On June 4, 1888, the St. Paul & Tacoma Lumber Co. incorporates. The incorporators are lumber and real-estate magnates who arrive that day by train from Minnesota and Wisconsin. The next day Tacoma headlines shout the event: "The monster milling company of Tacoma organized." The firm, known locally as the St. Paul, spurs what the historian Murray Morgan calls the greatest boom in Tacoma's history.
The St. Paul was capitalized at $1,500,000. The officers were:
- Colonel Chauncey Griggs, President. Colonel Griggs had made a fortune in real estate in St. Paul.
- Addison Foster, Vice President. Foster was the business partner of Griggs.
- Henry Hewitt Jr., Treasurer. A lumberman said to be the richest man in Wisconsin.
- George Browne, Secretary. Browne was vice president of the Tacoma and Fern Hill Street Railway Co.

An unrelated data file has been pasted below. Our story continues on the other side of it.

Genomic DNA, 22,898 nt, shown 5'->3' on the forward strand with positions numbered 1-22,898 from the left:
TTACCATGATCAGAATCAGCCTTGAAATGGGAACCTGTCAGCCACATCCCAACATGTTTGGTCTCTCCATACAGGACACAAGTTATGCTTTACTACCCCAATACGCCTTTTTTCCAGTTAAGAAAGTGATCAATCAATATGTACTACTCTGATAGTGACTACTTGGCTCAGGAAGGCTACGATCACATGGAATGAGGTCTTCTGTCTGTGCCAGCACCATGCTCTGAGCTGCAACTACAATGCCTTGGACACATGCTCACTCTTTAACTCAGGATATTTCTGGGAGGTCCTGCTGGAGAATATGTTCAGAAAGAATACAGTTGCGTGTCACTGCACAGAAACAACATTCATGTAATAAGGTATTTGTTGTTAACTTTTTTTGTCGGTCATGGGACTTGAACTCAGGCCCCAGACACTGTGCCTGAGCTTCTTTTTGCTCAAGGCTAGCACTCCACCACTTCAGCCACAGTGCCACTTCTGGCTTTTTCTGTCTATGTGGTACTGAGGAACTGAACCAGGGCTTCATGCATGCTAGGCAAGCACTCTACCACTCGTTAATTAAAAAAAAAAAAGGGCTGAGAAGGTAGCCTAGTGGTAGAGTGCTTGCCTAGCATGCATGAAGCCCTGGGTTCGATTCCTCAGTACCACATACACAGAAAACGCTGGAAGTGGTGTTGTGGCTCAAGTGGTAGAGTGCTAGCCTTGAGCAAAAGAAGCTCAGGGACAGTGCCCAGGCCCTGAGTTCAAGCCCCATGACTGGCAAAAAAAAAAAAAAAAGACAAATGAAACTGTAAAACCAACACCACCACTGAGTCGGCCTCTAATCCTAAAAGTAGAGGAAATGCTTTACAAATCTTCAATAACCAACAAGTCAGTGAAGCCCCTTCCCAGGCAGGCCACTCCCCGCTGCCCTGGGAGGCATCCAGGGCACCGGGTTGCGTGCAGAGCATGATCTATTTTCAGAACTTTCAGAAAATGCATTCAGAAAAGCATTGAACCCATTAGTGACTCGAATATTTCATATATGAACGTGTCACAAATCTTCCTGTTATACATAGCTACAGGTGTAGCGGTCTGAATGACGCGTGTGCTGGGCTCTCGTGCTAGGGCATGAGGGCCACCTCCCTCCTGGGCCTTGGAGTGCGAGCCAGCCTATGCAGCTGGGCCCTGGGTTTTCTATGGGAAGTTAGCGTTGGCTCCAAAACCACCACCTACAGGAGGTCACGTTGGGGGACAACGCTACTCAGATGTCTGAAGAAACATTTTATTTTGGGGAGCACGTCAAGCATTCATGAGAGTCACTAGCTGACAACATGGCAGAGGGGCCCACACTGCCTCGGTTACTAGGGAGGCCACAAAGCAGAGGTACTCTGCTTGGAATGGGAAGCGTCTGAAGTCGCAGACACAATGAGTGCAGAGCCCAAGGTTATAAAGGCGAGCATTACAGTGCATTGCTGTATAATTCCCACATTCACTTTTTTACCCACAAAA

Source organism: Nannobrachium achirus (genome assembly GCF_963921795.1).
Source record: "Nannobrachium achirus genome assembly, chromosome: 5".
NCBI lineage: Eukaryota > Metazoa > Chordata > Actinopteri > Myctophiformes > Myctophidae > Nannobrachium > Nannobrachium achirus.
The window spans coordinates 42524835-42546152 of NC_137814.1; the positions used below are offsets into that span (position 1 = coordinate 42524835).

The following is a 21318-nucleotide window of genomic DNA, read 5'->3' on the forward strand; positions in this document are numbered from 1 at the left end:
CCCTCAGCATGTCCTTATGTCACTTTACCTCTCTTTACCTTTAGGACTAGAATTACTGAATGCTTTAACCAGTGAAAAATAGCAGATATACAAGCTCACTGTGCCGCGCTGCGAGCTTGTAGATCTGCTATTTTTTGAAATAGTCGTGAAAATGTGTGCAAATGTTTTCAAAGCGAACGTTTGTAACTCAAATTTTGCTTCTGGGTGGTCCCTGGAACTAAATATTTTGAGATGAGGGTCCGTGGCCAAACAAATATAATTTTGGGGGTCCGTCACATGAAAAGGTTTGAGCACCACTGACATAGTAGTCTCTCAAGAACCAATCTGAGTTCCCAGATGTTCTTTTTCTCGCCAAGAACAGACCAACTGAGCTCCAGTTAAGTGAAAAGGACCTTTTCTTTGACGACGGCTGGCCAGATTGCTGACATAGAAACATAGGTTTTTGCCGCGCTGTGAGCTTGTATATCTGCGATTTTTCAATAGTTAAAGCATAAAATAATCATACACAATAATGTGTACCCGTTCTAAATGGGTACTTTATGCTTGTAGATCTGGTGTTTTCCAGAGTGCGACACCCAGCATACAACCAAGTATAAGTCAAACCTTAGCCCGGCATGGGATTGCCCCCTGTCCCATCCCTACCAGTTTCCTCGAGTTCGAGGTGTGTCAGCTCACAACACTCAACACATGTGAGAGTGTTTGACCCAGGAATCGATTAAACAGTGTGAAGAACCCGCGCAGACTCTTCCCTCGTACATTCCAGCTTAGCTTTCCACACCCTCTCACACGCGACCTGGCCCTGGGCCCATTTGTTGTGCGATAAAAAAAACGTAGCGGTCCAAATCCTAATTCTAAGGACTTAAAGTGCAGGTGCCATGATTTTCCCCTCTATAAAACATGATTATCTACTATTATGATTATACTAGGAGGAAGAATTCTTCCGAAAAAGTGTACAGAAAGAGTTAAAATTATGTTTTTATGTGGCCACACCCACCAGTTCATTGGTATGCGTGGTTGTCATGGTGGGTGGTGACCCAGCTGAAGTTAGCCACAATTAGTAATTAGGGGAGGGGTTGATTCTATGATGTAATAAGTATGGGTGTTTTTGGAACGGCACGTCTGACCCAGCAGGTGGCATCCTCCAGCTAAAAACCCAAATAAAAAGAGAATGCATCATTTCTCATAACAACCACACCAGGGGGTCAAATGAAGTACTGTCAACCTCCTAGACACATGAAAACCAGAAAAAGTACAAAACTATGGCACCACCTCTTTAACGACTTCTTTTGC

- Charles Hebard Jones, in charge of all lumber and mining operations. He was Hewitt's partner and brother in law. He owned a lumber company in Menominee, Michigan.
- Peter J. Salscheider, millwright. Salscheider was supposed to be the best millwright in Wisconsin.
- Herbert Griggs, lawyer. Herbert was Chauncey Griggs's son, and a recent graduate of Yale. He would open a private law firm that would handle the legal business of the lumber company.
Before the firm was incorporated, these entrepreneurs had purchased 80,000 acres of Pierce County timberland, mostly Douglas fir, from the Northern Pacific Railroad's land grant. They had received from the Railroad a small island on the Tacoma waterfront called "the boot," and had purchased other land as well.
By 1889, they had built the mill, laid tracks into the forest, established camps and skidroads, and were transporting 50 carloads of logs a day into Tacoma for processing.